11. 4 out of 5

    S.

    Pico Iyer might be the most difficult contemporary writer to summarize or review. a product of Eton, Oxford (Double First Class degree) and Harvard, he might very well have a 180 I.Q. one is intimidated by his intellect and academic training. Time Magazine. 10 cover stories. anything you write about him, aren't you merely setting yourself up for a devastating cross-interrogation? as I wrote in my first review of his work, a noticeable feature of his work is the continual and continuing innocence Pico Iyer might be the most difficult contemporary writer to summarize or review. a product of Eton, Oxford (Double First Class degree) and Harvard, he might very well have a 180 I.Q. one is intimidated by his intellect and academic training. Time Magazine. 10 cover stories. anything you write about him, aren't you merely setting yourself up for a devastating cross-interrogation? as I wrote in my first review of his work, a noticeable feature of his work is the continual and continuing innocence of outlook. Iyer might not quite be Pangloss and he's certainly no next-door Ned Flanders, but it's certainly fair to say that in his gently flowing prose there's a continual and subtle call to better oneself and seek the path of gentleness and humanity. Thoreau and Emerson inform his work; so do Graham Greene and Hermann Hesse. we can see the better-(wo)man that humanity can achieve. why, wonders Iyer, do we not simply take that step to become Her/Him? I'm not sure that Iyer, if subject to a brutal and relentless physical assault in a dark alley would necessarily fight back. if a next-door neighbor began spying and harassing him, chasing him from market to workplace to friend's house, would Iyer ever raise a fist or buy a high-powered weapon? I don't know. and to that degree, at least 20-30% of humanity--whether African, European, American, Australian or whatever, can and will never understand Iyer. and doesn't Iyer's own photograph http://www.goodreads.com/photo/author... show the passage of time on a gentle-person's philosophy? does not Iyer keep smiling at a world that is slightly more corrupt than the person inside? in any case, this turns into digression...okay, let's return to the book.... FALLING OFF THE MAP is a series of restless and flowing travel stories from some of the places that are less traveled in the world. from Iceland to Australian, Bhutan to Paraguay, Iyer goes to where the package tourist doesn't, he specifically avoids London-Paris-Istanbul-Rio-Tokyo-Shanghai because there are the tourist touchstones of the globe, and if he is unlike Kevin Sites in that he is not seeking poverty, devastation, and war, nevertheless the passage to less-developed areas does awaken a humanist's appreciation of the complexities of global relations. perhaps to some degree western prosperity depends on broken regions, and perhaps Australia and Iceland have their own hidden darker sides. but Iyer does not dally. he does not question whether the world is necessarily twisted. it's off to the next destination. it's a gentle reference to the wife who awaits at home. it's a quiet introspection into the nature of man without passage oneself into the heart of darkness himself. I can't offer absolute accolades to somebody caught up in the lace-and-silver quasi-Victorian worldview, who looks at a devastated drug-jungle and hears bird songs, who needs to call his wife for two hours even though his restless feet are taking him to cuba, who chides the provincialism of some small and forgotten western backwater without wondering whether those people feel they are trapped there. the fact of the matter is that your next-door neighbor, the one with a gentle and daily smile who keeps to himself might be keeping three prisoners in an underground cell he's dug out himself. this is reality, Pico! I wish we could all study at Oxford!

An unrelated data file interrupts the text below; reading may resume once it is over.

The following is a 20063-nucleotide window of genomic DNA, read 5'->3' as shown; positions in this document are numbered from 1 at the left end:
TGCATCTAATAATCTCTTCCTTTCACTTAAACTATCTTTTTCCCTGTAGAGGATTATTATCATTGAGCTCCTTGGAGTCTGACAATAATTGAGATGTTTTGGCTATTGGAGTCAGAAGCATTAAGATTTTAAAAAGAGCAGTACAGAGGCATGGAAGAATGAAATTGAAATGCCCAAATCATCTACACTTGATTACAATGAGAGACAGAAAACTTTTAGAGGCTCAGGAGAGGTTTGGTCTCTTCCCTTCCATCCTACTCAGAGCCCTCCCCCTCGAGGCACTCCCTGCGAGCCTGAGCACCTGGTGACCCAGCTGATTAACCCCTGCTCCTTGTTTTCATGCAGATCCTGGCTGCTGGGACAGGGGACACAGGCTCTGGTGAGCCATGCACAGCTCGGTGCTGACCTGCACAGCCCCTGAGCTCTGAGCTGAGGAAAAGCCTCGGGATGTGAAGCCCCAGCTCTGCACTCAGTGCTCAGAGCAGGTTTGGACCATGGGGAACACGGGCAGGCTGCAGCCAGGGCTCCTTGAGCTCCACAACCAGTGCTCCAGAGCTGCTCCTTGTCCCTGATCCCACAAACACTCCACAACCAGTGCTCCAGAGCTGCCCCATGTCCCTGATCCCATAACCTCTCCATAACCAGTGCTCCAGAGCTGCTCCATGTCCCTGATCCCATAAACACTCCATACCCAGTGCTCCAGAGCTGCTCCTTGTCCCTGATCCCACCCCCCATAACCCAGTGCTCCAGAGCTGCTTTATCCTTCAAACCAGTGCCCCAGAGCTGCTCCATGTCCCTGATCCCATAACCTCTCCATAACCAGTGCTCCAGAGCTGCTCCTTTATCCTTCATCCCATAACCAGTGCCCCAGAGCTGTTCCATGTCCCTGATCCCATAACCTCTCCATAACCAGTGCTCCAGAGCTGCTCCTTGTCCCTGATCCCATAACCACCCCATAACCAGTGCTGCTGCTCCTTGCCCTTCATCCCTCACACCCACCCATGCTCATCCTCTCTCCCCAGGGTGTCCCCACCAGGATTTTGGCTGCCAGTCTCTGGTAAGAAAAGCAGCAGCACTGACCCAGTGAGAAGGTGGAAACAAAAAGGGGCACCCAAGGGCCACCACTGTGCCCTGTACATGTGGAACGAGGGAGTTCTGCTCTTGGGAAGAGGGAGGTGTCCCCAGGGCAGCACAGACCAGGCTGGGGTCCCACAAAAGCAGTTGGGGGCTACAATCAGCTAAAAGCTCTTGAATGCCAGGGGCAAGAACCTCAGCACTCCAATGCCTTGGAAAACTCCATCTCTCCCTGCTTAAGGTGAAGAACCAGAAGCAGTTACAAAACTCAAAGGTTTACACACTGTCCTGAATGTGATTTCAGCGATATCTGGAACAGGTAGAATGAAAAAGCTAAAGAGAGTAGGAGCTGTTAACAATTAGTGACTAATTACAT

12. 4 out of 5

    Christine Zibas

    "Lonely places are not just isolated places, for loneliness is a state of mind.... Loneliness cuts in both directions, and there are 101 kinds of solitude." For Pico Iyer, the countries he examines in this book vary widely in their solitude. In some cases, it's geography (like Australia); in others (such as North Korea), it's a political decision. Hence, the 101 kinds of solitude. The unfortunate thing about this book is that it was written in 1993, and with any travel book from that time, some th "Lonely places are not just isolated places, for loneliness is a state of mind.... Loneliness cuts in both directions, and there are 101 kinds of solitude." For Pico Iyer, the countries he examines in this book vary widely in their solitude. In some cases, it's geography (like Australia); in others (such as North Korea), it's a political decision. Hence, the 101 kinds of solitude. The unfortunate thing about this book is that it was written in 1993, and with any travel book from that time, some things are bound to be dated. Time changes things, people change them, even countries often blaze new trails in their history (take Cuba, one of Iyer's subjects). Yet there is much to love here, as Iyer's observations often hit deep into who we are as readers, as travelers, as humans in the world. That Iyer is able to look at these lonely places with a fresh eye, not jaded by so much travel (he's written tons, both books and in magazines, which is how I first ran across his unique name and voice). Many of his observations stand the test of time and speak to the character of these lonely lands' inhabitants. This is a book well worth reading, as is anything else you might pick up by him. He's funny, insightful, and unfailingly kind, even when it might be more expedient to take the easy jab at the absurd. Iyer is the ultimate traveler, who can see himself in every lonely country.